Writing the book has drained my energy and desire to draw my comics. that makes me sad. But i have always rose up in my life everytime i felt knocked down. So this week I am feeling better and able to rise up like superwoman and get going again on my comics. I am getting closer to finishing the typing. then i will add some artwork i need to draw for it. then when i see it all before my eyes on white typing paper and etc. then i can take the next step about to see if it is possible for me to publish it. Someone suggested Kickstarter. Anyway thank you for writing about your experiences about your desire to write and your expriennces about drawing cartoons, too. i have to focus on one track at the time. whew! ha ha So, for now i am riding on the track for writing. Sincerely, G.g.

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    • Pam Huggins says:

      Nice to hear from you G.G. I’m so glad to hear you are writing and working diligently on your art. I look forward to hearing about your progression. Be well. Sending hugs!

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  6. There is always time to ride!!

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  7. Patty Phipps says:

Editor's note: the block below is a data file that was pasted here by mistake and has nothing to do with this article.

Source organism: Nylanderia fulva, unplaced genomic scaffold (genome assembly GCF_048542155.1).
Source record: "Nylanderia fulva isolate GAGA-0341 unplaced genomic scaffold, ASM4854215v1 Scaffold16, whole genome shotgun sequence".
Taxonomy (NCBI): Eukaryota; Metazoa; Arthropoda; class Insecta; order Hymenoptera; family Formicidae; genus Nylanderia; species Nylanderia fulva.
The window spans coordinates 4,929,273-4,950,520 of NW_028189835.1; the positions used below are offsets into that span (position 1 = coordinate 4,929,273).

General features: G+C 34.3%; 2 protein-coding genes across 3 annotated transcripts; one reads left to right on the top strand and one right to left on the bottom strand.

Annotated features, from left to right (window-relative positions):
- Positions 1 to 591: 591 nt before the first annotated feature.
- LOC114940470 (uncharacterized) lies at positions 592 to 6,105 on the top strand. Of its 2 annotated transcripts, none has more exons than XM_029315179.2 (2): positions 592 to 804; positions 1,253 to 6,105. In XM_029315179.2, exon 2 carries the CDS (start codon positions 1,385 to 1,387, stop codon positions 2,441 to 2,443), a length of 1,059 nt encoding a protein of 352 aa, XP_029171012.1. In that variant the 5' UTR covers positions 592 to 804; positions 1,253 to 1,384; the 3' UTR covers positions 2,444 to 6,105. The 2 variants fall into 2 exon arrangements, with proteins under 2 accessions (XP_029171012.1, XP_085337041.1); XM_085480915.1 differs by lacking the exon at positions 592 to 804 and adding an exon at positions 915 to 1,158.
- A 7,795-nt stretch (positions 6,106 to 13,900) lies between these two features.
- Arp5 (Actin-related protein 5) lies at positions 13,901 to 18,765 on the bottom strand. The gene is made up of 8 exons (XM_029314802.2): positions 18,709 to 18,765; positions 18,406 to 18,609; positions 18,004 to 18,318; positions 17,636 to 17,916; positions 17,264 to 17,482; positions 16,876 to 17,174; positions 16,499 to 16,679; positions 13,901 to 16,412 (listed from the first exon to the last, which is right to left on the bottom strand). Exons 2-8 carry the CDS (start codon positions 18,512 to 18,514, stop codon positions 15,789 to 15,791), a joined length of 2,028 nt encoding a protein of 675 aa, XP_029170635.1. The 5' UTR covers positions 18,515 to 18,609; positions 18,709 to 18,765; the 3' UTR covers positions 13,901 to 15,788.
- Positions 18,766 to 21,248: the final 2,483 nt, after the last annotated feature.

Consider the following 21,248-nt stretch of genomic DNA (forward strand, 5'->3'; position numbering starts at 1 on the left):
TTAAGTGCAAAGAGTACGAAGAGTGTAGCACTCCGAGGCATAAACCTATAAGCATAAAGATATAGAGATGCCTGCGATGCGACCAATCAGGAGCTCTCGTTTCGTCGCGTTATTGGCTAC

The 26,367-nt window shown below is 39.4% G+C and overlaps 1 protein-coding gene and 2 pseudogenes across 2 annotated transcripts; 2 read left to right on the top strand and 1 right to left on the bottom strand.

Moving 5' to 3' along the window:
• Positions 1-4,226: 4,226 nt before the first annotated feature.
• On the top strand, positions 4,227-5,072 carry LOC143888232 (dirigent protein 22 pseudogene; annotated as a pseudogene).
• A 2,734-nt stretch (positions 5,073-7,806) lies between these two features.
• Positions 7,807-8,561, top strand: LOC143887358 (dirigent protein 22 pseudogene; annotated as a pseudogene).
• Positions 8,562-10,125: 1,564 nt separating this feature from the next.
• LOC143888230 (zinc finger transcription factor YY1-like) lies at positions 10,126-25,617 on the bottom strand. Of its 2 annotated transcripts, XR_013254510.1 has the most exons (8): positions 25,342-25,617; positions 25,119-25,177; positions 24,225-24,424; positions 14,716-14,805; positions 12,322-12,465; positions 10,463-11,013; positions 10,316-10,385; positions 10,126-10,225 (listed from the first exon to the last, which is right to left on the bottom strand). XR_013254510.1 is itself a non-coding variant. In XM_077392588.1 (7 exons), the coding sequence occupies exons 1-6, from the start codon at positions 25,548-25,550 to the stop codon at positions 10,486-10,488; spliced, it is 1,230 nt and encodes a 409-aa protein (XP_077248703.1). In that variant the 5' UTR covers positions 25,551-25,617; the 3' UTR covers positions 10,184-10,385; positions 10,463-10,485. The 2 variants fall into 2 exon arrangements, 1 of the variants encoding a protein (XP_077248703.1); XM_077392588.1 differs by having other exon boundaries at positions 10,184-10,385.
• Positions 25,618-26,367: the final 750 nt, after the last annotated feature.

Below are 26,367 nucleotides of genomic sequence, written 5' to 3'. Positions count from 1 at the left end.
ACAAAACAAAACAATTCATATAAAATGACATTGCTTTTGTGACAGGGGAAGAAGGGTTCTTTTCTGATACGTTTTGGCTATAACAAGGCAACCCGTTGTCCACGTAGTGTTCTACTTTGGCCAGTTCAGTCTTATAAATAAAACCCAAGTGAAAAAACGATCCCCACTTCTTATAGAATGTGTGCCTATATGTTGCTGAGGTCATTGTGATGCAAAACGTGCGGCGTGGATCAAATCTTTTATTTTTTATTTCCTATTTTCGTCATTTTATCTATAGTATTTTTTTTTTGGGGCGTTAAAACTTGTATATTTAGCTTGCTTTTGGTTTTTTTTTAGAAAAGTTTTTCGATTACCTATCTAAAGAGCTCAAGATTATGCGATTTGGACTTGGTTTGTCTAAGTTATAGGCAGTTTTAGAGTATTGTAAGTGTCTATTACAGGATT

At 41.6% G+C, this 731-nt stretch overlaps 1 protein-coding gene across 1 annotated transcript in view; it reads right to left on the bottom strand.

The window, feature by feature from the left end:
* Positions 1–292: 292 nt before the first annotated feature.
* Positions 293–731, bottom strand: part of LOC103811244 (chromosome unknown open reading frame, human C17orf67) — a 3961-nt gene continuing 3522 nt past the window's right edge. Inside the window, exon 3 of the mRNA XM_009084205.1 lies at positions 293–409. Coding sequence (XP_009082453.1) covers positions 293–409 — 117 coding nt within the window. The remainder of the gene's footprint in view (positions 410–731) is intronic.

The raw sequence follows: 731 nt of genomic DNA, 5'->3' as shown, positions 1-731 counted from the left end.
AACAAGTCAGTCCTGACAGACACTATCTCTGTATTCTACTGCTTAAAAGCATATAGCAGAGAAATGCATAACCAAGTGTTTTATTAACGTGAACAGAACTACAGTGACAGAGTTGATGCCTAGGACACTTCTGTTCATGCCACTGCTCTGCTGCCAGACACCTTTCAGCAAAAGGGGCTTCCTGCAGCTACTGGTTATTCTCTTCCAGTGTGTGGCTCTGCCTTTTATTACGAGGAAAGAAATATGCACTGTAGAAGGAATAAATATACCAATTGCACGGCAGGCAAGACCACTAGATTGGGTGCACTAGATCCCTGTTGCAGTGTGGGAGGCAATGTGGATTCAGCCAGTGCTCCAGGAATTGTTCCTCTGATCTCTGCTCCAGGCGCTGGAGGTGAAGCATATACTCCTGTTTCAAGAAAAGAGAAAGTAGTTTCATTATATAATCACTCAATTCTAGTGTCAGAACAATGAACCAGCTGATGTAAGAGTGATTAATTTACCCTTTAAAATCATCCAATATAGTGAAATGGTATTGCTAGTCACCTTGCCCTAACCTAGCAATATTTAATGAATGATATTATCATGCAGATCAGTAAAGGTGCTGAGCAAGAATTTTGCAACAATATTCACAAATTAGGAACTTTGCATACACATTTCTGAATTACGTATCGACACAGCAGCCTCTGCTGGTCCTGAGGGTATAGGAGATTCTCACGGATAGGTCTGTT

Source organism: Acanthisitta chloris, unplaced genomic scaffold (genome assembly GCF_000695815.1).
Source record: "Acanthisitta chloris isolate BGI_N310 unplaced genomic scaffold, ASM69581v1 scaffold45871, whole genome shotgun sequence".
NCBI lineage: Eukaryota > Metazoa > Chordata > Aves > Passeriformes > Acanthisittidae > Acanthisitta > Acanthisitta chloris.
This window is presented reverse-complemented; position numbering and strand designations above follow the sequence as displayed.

Another nice story, Pamo — I love your stories. I have always been far too scared to actually try to learn to ride a motorcycle myself, despite the number of times Dewaine has suggested it, and I’ll even go so far as to admit that I still get scared just riding behind him. The very first time I ever rode, I was about 19 or 20 years old, on break from college, visiting the guy I was madly in love with at the time. He had a bike and wanted to take me for a ride. He went outside to get the bike ready, and I remember clearly his mom telling me, “Now, Patty, here’s some advice. Don’t grab onto Mark too tight when you’re riding behind him. He hates that.” I took the advice, and Mark and I set out on a ride through the beautiful upstate New York countryside near Utica. The first thing Mark said to me when we came to our first stop was, “I like the way you ride — you don’t hold on too tight!” HA HA HA. Little did he know how much I wanted to squeeze him to death because it was so scary for me (thrilling, but scary)! Dewaine is a very good rider, but I still get nervous on the back of his bike just because I don’t ride very often.